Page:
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first_img continue reading » For most organizations, the discussion of the benefits and potential of AI is much more widespread than the actual deployment of these technologies across the organization. In fact, most of the use of advanced analytics and AI continues to be centered in areas of traditional use such as risk, compliance and security. In other areas of the organization, most firms are still only running pilots or tests in the most rudimentary ways.The inability to understand and deploy AI is further evidence of the challenges experienced at most financial institutions around digital transformation. With leadership and culture not buying in to the power of AI, it is difficult to build business cases or integrated solutions that can take advantage of AIs opportunities.The opportunities being missed by not fully embracing the power of AI include massive back-office cost savings, vastly improved customer experiences, enhanced risk and fraud detection, as well as other implementations done independently or with strategic partners. In other words, AI and machine learning can have a significant positive impact across the entire banking organization at a time when the risk of not using AI is greater than ever. 2SHARESShareShareSharePrintMailGooglePinterestDiggRedditStumbleuponDeliciousBufferTumblrlast_img read more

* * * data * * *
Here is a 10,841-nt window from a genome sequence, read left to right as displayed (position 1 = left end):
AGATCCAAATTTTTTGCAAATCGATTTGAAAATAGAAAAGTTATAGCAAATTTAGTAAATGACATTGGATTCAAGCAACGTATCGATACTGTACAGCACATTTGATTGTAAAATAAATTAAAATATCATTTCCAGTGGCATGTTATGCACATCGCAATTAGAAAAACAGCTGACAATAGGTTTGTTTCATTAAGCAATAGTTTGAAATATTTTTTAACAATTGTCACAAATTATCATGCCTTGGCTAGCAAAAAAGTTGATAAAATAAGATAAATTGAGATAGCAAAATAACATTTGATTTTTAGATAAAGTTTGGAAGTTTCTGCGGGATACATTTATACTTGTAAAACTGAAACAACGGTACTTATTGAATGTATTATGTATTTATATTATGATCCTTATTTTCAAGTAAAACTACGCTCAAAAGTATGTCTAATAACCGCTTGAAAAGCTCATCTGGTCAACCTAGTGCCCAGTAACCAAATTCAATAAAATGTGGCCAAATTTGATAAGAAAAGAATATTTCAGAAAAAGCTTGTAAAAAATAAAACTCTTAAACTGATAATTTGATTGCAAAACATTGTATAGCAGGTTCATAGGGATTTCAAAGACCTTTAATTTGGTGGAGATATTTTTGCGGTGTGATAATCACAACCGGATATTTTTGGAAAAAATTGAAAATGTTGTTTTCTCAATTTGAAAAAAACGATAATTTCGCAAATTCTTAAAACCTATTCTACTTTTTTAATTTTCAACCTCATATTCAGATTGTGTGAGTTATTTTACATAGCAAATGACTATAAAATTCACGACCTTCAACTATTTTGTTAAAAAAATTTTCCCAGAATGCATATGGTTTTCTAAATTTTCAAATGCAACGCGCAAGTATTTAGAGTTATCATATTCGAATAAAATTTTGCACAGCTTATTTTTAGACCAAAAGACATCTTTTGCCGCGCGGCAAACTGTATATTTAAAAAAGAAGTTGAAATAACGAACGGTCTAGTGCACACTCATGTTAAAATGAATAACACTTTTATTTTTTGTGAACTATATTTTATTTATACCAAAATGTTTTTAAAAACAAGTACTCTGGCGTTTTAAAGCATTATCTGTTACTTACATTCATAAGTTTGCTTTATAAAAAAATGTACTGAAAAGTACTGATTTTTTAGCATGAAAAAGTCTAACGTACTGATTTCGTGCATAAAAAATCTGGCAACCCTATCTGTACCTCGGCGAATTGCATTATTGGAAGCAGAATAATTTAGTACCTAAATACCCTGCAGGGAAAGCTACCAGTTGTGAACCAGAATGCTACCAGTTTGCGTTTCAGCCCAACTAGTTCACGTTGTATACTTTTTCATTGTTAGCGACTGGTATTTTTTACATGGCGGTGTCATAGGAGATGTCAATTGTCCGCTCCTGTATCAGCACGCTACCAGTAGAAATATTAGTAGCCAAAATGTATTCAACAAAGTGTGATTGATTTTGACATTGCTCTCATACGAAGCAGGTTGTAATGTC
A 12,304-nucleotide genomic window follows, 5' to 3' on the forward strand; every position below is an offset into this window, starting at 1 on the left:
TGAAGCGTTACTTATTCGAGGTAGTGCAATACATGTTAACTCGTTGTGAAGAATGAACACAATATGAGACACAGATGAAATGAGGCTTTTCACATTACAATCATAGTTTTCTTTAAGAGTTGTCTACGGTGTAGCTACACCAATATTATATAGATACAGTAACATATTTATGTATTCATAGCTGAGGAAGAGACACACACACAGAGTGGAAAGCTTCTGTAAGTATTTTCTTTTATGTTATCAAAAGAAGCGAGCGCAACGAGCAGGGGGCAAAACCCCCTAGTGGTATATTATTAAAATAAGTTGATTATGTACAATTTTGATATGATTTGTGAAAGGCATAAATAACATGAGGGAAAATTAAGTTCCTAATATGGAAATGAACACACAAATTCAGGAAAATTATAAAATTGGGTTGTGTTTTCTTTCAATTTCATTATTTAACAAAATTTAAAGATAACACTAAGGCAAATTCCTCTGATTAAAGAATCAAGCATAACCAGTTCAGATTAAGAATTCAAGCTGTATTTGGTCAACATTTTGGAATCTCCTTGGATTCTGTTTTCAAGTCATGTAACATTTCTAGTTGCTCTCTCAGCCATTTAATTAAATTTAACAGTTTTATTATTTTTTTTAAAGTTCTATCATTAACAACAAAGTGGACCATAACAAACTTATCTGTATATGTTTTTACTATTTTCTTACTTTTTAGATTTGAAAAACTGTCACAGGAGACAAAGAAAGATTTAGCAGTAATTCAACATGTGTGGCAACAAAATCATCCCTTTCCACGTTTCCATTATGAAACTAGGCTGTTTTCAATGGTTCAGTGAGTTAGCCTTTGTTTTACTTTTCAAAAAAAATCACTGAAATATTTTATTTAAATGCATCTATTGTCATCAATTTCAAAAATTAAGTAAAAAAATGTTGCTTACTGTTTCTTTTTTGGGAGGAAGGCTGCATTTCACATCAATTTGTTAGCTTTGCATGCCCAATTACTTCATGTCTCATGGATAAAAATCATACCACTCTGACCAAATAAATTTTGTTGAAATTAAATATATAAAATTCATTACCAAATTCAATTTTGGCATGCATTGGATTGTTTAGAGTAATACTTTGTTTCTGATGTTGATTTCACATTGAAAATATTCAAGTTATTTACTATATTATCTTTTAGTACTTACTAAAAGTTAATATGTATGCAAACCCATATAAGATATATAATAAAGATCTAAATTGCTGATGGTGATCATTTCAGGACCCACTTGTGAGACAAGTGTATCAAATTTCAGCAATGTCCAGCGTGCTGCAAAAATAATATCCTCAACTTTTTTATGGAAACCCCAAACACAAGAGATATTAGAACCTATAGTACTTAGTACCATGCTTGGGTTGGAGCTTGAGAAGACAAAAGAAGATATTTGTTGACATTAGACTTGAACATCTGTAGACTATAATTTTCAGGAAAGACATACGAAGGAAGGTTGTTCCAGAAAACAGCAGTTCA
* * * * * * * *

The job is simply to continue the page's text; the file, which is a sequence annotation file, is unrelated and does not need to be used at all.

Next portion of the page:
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first_imgWorkers in developing and emerging economies, especially those in informal employment, had been affected to a much greater extent than in past crises, the United Nations agency said. It added that a decline in employment numbers had generally been greater for women than men.Read also: Female workers in Indonesia earn 23% less than their male peers”Just as we need to redouble our efforts to beat the virus, so we need to act urgently and at scale to overcome its economic, social and employment impacts. That includes sustaining support for jobs, businesses and incomes,” ILO Director-General Guy Ryder said in a statement.In the second quarter alone, the revised estimate of global working time lost was 17.3%, equivalent to 495 million full-time jobs, against a previous estimate of 14% or 400 million jobs, the report said.In the third quarter, working-hour losses of 12.1% or equivalent to 345 million jobs were expected, it said.”Moreover, revised projections for the fourth quarter suggest a bleaker outlook than previously estimated,” it said.Working hours losses in the final quarter of 2020 are now projected to amount to 8.6%, equivalent to 245 million full-time jobs, against the same time a year ago, the ILO said.Topics : Income earned from work worldwide dropped by an estimated 10.7%, or $3.5 trillion, in the first nine months of 2020, compared to the same period a year ago, the International Labor Organization (ILO) said on Wednesday.The figure, which does not include income support provided by governments to compensate for workplace closures during the pandemic, is equal to 5.5% of global gross domestic product (GDP) for the first three quarters of 2019, it said.”Workplace closures continue to disrupt labor markets around the world, leading to working hour losses that are higher than previously estimated,” the ILO said in its sixth report on the effects of the pandemic on the world of work.last_img read more